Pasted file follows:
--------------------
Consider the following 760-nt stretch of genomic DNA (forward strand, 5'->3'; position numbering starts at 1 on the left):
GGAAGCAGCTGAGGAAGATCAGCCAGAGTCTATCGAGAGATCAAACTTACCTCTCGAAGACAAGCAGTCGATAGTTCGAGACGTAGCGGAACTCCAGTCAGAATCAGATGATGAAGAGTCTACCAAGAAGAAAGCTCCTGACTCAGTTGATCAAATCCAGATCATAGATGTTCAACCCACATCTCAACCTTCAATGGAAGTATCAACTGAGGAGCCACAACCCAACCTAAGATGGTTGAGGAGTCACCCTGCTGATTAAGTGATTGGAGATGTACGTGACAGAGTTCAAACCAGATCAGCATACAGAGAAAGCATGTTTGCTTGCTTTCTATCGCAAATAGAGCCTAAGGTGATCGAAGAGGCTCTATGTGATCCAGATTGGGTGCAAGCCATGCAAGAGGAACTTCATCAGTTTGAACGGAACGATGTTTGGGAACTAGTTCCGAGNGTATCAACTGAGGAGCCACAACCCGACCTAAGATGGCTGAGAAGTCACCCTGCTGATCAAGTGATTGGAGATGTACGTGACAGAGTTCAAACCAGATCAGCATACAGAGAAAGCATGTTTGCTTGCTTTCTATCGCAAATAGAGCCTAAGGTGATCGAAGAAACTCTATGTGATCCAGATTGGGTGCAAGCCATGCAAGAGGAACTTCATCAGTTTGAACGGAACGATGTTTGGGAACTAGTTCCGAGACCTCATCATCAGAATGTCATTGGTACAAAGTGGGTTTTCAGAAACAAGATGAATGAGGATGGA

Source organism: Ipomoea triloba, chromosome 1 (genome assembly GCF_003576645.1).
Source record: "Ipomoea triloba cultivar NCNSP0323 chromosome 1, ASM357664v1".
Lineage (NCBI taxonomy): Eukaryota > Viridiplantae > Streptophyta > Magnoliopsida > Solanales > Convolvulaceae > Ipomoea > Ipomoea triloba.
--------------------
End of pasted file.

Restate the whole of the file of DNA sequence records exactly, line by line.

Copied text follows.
Consider the following 760-nt stretch of genomic DNA (forward strand, 5'->3'; position numbering starts at 1 on the left):
GGAAGCAGCTGAGGAAGATCAGCCAGAGTCTATCGAGAGATCAAACTTACCTCTCGAAGACAAGCAGTCGATAGTTCGAGACGTAGCGGAACTCCAGTCAGAATCAGATGATGAAGAGTCTACCAAGAAGAAAGCTCCTGACTCAGTTGATCAAATCCAGATCATAGATGTTCAACCCACATCTCAACCTTCAATGGAAGTATCAACTGAGGAGCCACAACCCAACCTAAGATGGTTGAGGAGTCACCCTGCTGATTAAGTGATTGGAGATGTACGTGACAGAGTTCAAACCAGATCAGCATACAGAGAAAGCATGTTTGCTTGCTTTCTATCGCAAATAGAGCCTAAGGTGATCGAAGAGGCTCTATGTGATCCAGATTGGGTGCAAGCCATGCAAGAGGAACTTCATCAGTTTGAACGGAACGATGTTTGGGAACTAGTTCCGAGNGTATCAACTGAGGAGCCACAACCCGACCTAAGATGGCTGAGAAGTCACCCTGCTGATCAAGTGATTGGAGATGTACGTGACAGAGTTCAAACCAGATCAGCATACAGAGAAAGCATGTTTGCTTGCTTTCTATCGCAAATAGAGCCTAAGGTGATCGAAGAAACTCTATGTGATCCAGATTGGGTGCAAGCCATGCAAGAGGAACTTCATCAGTTTGAACGGAACGATGTTTGGGAACTAGTTCCGAGACCTCATCATCAGAATGTCATTGGTACAAAGTGGGTTTTCAGAAACAAGATGAATGAGGATGGA

Source organism: Ipomoea triloba, chromosome 1 (genome assembly GCF_003576645.1).
Source record: "Ipomoea triloba cultivar NCNSP0323 chromosome 1, ASM357664v1".
Lineage (NCBI taxonomy): Eukaryota > Viridiplantae > Streptophyta > Magnoliopsida > Solanales > Convolvulaceae > Ipomoea > Ipomoea triloba.